Guarding the Covenant

Genesis 15.png

Haftarat Mishpatim, Jeremiah 34:8-22; 33:25-26

Dr. Patrice Fischer, Ohr Chadash, Clearwater, FL 

In the Torah portion this week we have what seems to be a whole long list of laws. This listing of rules appears to us modern readers to support the stereotype (a negative one) of the Old Testament, and therefore to be skipped over to get to the “narrative” (the story). However, if this list is skipped over, then the modern reader will miss out on several rules that still seem important today.

So, for example, the quote of “an eye for an eye” (Exod 21:24) has been cited on numerous occasions to show the ruthless and punishing nature of the God of the Old Testament, which is then compared with the loving God of the New Testament who forgives us.

May the godly person stay far, far away from this treatment of the Tenach.

This list of laws is complicated, and needs to be read within its own context.

In the haftarah for this Exodus passage, Jeremiah describes an historical example of what happened when a king of Israel attempted to strictly apply a rule in this list to a current problem of his. (Side note: Jeremiah is a sadly underappreciated prophet whose name has become an epithet for depressing tales of woe. Jeremiah is arguably the most Yeshua-like prophet, not because he says many things that the New Testament quotes, but because many circumstances in his life are mirrored in Yeshua’s.)

The story comes from the reign of Zedekiah, the last king of Judah directly related to David (597–586 BCE), at least during First Temple Judaism. After Jerusalem was destroyed Nebuchadnezzar appointed a non-royal governor, Gedaliah, to be in charge of everyone left in the city, since not every living Jew in Judea went into exile. This governor was the last leader of people in the city, before it was abandoned. Included in these Jewish “leftovers” were Jeremiah and his dear companion, Baruch, who refused to go to Babylon with the others. Instead, they stayed behind to be with these leftovers, who had not left for various reasons.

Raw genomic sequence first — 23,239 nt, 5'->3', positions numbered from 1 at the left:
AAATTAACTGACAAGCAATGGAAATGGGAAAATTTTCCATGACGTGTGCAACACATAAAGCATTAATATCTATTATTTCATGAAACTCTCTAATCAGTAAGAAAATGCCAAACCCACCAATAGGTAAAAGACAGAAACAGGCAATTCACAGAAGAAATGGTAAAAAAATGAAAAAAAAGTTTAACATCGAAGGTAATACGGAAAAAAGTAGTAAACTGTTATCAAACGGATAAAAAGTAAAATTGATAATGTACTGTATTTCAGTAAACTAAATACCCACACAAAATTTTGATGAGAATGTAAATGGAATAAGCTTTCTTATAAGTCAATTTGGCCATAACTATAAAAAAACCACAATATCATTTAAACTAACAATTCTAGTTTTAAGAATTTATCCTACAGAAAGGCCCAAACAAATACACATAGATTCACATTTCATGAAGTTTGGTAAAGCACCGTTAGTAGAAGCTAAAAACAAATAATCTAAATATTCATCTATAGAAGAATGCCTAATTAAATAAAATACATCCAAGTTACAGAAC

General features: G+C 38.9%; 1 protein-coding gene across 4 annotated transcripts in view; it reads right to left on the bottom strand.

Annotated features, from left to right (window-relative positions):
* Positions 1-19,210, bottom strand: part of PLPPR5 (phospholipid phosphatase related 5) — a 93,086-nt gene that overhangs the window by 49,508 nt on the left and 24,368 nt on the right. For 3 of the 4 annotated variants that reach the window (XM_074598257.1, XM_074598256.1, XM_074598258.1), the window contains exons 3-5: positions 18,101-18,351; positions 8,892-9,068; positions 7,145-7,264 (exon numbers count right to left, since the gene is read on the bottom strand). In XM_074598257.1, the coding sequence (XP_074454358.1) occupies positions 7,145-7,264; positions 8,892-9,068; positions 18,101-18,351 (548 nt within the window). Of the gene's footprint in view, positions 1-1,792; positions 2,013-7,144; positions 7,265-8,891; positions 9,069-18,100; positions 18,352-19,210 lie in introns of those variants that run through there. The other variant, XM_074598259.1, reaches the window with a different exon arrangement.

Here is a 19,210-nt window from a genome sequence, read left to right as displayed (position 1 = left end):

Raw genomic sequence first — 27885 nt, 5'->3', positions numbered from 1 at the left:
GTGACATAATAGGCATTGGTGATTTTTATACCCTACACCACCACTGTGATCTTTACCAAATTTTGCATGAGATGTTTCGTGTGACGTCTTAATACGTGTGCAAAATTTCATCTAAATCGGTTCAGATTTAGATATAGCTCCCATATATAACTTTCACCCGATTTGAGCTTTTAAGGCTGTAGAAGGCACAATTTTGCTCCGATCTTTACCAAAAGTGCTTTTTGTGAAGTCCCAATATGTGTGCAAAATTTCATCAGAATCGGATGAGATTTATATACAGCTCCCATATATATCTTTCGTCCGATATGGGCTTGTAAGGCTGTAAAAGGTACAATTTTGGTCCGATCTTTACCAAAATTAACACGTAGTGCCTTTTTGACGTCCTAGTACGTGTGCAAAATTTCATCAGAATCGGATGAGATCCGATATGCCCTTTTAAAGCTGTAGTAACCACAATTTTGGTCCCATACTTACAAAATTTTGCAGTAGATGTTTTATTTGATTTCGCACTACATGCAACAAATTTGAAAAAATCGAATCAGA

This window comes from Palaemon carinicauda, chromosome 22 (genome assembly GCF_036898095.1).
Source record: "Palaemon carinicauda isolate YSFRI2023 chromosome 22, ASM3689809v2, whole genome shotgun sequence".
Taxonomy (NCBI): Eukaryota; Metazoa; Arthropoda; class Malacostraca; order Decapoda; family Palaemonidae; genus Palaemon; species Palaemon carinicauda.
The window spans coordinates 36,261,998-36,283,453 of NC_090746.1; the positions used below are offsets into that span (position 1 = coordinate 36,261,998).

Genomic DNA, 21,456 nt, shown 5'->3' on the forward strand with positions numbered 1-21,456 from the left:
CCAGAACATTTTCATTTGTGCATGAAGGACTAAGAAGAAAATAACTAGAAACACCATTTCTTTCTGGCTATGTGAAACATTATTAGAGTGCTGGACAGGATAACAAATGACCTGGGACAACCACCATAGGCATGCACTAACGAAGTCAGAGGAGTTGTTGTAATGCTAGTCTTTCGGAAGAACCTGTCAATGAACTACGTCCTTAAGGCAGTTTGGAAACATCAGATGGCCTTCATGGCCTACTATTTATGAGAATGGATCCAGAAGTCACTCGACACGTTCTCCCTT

Jeremiah reports that toward the end of the 11-year siege of Jerusalem by the Babylonian army, Zedekiah made a formal covenant with “all the people of Jerusalem” to release all their Jewish slaves. The people and officials complied and let them go free (Jer 34:9–10). This covenant complied with the laws about keeping Jewish slaves found in Exodus 21 (also see Lev 25 and Deut 15). Instead of automatically accomplishing this every 7th year as prescribed by God, the Jewish people seem to have not been keeping this rule down through their history.

We may look upon this sudden reverting to ancient law by Zedekiah and think (cynically) as the ancient Judeans may have thought, “Well, Zedekiah is buying time and hoping that God will be merciful to us if we obey his law, or else he thinks that the freed slaves will help with our fight against the Babylonians.” We do not know Zechariah’s reasoning for this return to ancient laws, but we do know that the covenant was short-lived, since soon the ex-slaveholders brought back the freed slaves in order to enslave them again. This violated the covenant almost immediately after making it.